By Harry Brook
Rolling cropland makes a lot of good sense, especially if you have pulses to seed. It pushes the rocks down and smooths the fields making harvest easier, can limit dirt tag on pulses and can benefit silage harvesting, too! It prevents costly damage to the combine, if the crop lodges. However, a few basic rules need to be followed to make sure it’s beneficial, and not causing other problems.
Ideally, you’d like to do it just after seeding. However, rolling tends to pulverize the soil surface and make it susceptible to wind erosion. If you have fine-textured soils or low organic matter, rolling can cause crusting and prevent crops from emerging. If there is sufficient stubble present and the surface is dry, you can still roll right after seeding. A lot of people wait until after the crop is up. There are a few things to watch when rolling.
Firstly, the soil surface must be dry. If it is wet, mud will stick to the roller and you’ll end up pulling plants out of the ground. It is best to roll later in the day, hopefully on a sunny, warm day. That way the crop is slightly wilted and you won’t break the stems. Rolling in the morning when the stems are rigid and full of water will damage the growing points, if they are above ground.
Crop staging is important. The crop needs to be established so it can survive the rolling yet not so far advanced that rolling won’t permanently damage the head. For cereals, the crop should be at least at the 2 leaf stage and no more than 4 to 6 leaf stage. Too early and you kill off the seedlings. However, you also have to roll it before the growing point starts moving up the stem or you kill off the main stem of the plant. Under good moisture conditions this can stimulate increased secondary shoot production and possibly improve biomass yield, but it isn’t a guarantee.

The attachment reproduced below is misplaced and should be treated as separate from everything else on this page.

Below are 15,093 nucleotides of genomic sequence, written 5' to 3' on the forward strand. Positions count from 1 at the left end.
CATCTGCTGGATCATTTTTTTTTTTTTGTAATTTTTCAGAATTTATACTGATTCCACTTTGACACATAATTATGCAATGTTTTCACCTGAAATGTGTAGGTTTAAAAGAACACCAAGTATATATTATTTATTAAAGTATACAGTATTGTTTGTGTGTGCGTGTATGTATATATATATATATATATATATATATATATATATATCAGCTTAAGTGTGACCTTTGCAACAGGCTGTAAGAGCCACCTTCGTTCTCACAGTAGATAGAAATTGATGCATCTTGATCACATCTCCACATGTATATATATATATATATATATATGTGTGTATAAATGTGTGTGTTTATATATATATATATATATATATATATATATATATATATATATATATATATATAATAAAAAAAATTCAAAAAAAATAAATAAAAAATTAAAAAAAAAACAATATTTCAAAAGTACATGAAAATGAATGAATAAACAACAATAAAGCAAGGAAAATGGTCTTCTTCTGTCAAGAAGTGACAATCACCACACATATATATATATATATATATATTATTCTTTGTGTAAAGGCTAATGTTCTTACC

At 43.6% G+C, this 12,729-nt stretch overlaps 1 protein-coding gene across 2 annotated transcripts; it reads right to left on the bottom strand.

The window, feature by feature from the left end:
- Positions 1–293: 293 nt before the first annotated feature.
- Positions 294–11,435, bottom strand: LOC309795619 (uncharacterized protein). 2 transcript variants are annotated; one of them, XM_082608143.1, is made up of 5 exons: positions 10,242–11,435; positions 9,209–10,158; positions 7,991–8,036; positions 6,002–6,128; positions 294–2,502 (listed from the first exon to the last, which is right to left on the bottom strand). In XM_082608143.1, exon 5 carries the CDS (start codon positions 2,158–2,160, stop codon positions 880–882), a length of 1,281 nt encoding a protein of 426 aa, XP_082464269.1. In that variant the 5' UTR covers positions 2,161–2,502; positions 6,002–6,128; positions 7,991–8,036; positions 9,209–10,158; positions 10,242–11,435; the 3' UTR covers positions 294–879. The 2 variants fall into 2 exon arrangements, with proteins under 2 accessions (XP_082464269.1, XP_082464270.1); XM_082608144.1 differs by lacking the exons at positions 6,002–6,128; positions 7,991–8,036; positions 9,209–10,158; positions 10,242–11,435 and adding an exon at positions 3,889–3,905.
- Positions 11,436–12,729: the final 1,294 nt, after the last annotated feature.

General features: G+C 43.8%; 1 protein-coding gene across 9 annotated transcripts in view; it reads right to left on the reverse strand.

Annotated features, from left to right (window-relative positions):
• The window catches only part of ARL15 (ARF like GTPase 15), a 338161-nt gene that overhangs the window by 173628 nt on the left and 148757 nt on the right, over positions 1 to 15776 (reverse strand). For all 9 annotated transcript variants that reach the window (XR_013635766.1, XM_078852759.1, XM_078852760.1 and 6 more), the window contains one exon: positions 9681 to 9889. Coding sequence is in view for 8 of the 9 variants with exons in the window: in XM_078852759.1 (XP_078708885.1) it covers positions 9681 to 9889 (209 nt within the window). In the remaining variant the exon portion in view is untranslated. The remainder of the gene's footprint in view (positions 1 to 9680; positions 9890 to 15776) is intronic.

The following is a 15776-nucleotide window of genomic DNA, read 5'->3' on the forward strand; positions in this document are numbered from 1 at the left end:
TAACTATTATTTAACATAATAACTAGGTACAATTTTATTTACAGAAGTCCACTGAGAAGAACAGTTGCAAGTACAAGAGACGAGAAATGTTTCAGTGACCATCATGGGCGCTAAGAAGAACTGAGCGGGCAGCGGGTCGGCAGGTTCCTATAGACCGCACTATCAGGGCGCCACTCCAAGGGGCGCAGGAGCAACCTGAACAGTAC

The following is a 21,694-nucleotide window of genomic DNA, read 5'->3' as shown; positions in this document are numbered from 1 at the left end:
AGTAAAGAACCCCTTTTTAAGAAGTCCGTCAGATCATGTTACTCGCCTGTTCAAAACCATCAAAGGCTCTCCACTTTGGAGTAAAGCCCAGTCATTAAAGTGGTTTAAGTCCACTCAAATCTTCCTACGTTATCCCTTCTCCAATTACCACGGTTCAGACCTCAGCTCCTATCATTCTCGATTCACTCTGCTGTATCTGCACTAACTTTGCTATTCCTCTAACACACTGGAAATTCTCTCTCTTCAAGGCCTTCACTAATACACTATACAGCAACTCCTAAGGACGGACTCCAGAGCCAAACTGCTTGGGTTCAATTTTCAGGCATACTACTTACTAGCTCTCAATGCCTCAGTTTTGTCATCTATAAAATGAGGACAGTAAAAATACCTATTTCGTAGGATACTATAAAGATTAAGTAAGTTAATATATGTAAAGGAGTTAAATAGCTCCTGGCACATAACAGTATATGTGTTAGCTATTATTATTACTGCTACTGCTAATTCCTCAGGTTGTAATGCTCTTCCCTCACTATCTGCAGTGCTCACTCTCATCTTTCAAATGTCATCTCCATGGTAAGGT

Peas should be rolled at the 2 to 3 node stage, lentils, before the 7 node stage. Do not roll the crop if it is under stress. This can be from drought, heat, frost or a recent herbicide application. Minimize double rolling. Do not use any water ballast in the rolls, but roll when empty. Rocks will be pushed into the ground just as effectively with an empty roller as they will with a filled roller. If you roll when plants are damp, you risk crushing the growing point and possibly transmitting diseases around the field with the roller. Once rolled, leave the crop to recuperate for a few days prior to weed spraying or the multiple stresses to the plant may affect yield.
A good word of advice from Blair Roth, long-time Special Crops agrologist, regarding land rolling: “When it comes to rolling fields, make sure you are imposing no more than one stress on the pulse crop at any one time.” Rolling has a place for many farm operations, but it has to be done correctly to avoid costing you in yield.